“Israel has been very clear that it doesn’t want to enter the mix in Syria, but it will safeguard its vital interests,” said Dore Gold, a former director general of the Israeli foreign ministry under Netanyahu. Intervention “might create a more difficult situation. Israel has been very careful and responsible about what it does.”
Israel’s biggest concern about the outcome of the civil war is to ensure that Syria doesn’t become a satellite of Iran, with Tehran allied forces stationed near the Golan Heights.
A minority school of thought holds that Israel should be more proactive in hastening the downfall of Assad, a goal that overlaps with the urge among many Israelis to give more humanitarian assistance.
“There’s no clash between morals and strategy here…. Our strategic problem is that the arrival of the Russians to Syria strengthened Assad and has brought in Iran and Hezbollah. These are our worst enemies,’’ said Amos Yadlin, the former chief of the Israeli army’s intelligence corps, in a TV interview. “We have capabilities. Our role should be to weaken Assad and to distance Iran and Hezbollah.”
Russia’s success in turning the tide of the war and the humanitarian crisis during the siege of Aleppo have strengthened the advocates who would like to see Israel come off the fence against the Syrian government and abandon its policy of neutrality.
“The position that it’s better to see Assad go has become more mainstream,” said Joel Parker, a researcher on Syria at the Moshe Dayan Center Middle Eastern and African Studies at Tel Aviv University. “Everybody agrees that it’s better to get rid of him. Even though that he’s the devil you know, it’s clearer that he is the devil.’’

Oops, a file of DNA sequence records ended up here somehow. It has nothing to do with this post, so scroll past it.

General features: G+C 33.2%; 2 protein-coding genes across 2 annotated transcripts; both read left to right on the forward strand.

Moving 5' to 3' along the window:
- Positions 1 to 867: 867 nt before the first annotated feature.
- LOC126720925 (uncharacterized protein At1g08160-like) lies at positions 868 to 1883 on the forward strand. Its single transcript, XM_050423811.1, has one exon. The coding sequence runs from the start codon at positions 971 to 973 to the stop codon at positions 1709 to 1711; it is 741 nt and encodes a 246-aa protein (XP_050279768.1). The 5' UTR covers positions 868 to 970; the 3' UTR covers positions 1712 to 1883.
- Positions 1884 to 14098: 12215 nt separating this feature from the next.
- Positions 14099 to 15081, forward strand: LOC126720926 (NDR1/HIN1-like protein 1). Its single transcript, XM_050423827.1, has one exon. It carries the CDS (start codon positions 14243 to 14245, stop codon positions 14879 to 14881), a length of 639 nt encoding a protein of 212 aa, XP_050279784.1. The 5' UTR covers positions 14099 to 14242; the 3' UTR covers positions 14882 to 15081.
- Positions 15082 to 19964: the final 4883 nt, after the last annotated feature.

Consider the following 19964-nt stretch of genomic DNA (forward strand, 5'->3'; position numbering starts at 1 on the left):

On the eve of the beginning of the Jewish festival of Passover — which celebrates the biblical liberation of the children of Israel from slavery in Egypt — Yuval Cherlow, a prominent ethicist and a founder of the Tzohar rabbinical organization, said celebrants should consider the plight of the Syrian people during the traditional Seder meal.
“I think all Israelis are very confused. On the one hand, we are satisfied that they are not shooting at Israel. Both sides are our enemies,” he said. “On the other hand, our heart is breaking to see the innocent suffer.”
In the 11 days since the chemical attack, a crowd-funding campaign by the Israeli group Just Beyond Our Border raised nearly 1.5 million shekels, or $410,000, according to the Israeli Mimoona website.
“We cannot stay quiet as innocent children and babies — our neighbors — are gassed and suffering,’’ the organization said in a statement.
Despite the sentiment, commentators say the public outpouring on behalf of the Syrians is unlikely to prompt a change in Israel’s Syria policy. Deeper intervention against Assad is still too risky, said Ofer Zalzberg, an analyst at the International Crisis Group.
“The pressures within Israel to do something regarding the humanitarian catastrophe are not accompanied by a politically realistic strategy, given the risk of direct conflict with Russia and of becoming a full-fledged fighting party in the bloody Syrian crisis,’’ he said.
Mitnick is a special correspondent.